In the meantime, those of us who have a day job (and sometimes a demanding one) struggle on, trying to balance life with writing. I was thinking the other day about this and wondering if I would ever get to be a fulltime writer, at some glorious point in my life. And then I realised that I probably wouldn’t want to. There is a saying that forbidden love is twice as sweet as permitted love. While I find this to some extend ridiculous, I can understand the sentiment with writing. When you spend eight to ten hours of your day doing something else, writing suddenly becomes a haven. When you spend eight to ten hours of your day writing, even push ups can begin to look attractive. I know, because I’ve done this in the school holidays. My day job is music teaching. So actually, oddly enough, I really do thank God for my day job. It keeps me a more balanced person I believe. It certainly keeps the writing spicy and fresh.
For those of you looking to balance your day job with your writing, here are several tips that have worked for me.
- Work time is work time; writing time is writing time.
Don’t think about anything other than what you are meant to be doing now. Don’t check emails related to writing or try to squeeze things in during the quiet times at work – the same goes for when writing becomes boring, and you try to squeeze a work job in. Set aside blocks of time where you do nothing but what you have determined to focus on. This makes for effective efforts in either department.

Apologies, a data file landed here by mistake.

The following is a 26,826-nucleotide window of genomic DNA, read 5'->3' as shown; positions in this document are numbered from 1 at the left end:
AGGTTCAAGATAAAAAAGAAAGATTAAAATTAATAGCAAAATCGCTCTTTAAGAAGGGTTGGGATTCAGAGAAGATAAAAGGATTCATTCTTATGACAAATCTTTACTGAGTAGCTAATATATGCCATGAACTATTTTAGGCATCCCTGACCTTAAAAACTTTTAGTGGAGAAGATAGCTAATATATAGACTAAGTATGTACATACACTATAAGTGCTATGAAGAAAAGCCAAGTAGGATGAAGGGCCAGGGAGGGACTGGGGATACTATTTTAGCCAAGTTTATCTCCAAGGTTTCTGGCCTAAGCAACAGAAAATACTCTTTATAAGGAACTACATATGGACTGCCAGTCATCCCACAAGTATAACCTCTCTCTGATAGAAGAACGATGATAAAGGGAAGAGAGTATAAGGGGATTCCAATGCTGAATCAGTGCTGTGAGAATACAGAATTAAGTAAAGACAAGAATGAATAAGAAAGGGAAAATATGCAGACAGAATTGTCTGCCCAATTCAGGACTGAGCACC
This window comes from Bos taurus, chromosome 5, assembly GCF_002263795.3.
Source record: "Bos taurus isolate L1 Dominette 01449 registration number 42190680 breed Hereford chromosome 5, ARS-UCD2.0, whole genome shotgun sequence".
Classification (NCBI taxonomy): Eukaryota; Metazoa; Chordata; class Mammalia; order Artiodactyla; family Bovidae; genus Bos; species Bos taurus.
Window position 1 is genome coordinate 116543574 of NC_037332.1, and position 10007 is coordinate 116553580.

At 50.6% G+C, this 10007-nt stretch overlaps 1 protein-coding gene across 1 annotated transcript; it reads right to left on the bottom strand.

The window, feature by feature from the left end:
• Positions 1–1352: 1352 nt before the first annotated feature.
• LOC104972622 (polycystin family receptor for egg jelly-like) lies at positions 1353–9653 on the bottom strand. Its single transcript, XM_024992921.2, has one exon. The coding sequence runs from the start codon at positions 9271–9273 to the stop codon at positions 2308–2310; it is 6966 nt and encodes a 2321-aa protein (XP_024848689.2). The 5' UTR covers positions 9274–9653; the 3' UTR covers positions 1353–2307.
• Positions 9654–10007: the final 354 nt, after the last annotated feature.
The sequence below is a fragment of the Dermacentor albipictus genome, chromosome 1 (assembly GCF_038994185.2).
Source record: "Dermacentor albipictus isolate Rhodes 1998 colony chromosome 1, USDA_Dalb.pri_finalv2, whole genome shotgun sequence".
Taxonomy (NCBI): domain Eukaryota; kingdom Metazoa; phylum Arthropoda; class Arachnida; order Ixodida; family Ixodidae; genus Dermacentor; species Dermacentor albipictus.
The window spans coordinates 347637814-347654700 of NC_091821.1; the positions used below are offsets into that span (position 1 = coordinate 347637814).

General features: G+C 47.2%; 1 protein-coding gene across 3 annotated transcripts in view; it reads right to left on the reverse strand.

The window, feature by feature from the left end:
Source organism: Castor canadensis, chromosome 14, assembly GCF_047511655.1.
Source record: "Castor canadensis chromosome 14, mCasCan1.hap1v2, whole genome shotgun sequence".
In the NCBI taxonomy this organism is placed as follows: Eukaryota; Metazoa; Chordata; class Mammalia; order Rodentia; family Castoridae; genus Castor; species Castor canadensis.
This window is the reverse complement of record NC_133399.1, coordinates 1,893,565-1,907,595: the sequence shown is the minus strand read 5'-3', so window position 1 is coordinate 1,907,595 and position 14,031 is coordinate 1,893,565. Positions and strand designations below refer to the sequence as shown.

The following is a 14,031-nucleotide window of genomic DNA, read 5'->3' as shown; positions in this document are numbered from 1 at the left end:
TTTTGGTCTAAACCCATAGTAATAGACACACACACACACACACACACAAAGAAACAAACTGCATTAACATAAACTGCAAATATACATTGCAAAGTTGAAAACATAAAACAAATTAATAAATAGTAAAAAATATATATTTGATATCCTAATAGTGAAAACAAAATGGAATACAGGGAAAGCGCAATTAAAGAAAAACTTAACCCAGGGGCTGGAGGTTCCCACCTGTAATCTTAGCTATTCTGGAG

- Guard your writing time.
Treat the precious hours of writing time that you do have like work time. Don’t cram an extra work commitment in when you know you’ll regret not writing anywhere from an hour later to a week later. The regret hurts.
- Have achievable goals.
10,000 words a week is achievable for me, but only if I don’t have exams that week… or extra students because of necessary auditions, etc. Then I have to drop the word count to 7000. I stay positive because I’ve still met my goal. Staying positive keeps me from losing motivation to write.
- Stay positive about your day job too.
Find reasons that you like it – the reasons that you might have gotten it in the first place. If you don’t stay positive about it, you’ll be rushing things and putting yourself in an angry writing mood anyway.
Lastly, remember: if your writing ever becomes your day job, you’ll discover it can be a slog too. You can become enslaved to your own passion in the same way that you can become enslaved to any other job. For me, I look at it this way: if writing is a luxury for me now, rather than my bread and butter, I may well enjoy it more than if I’m getting stressed about making a living from it.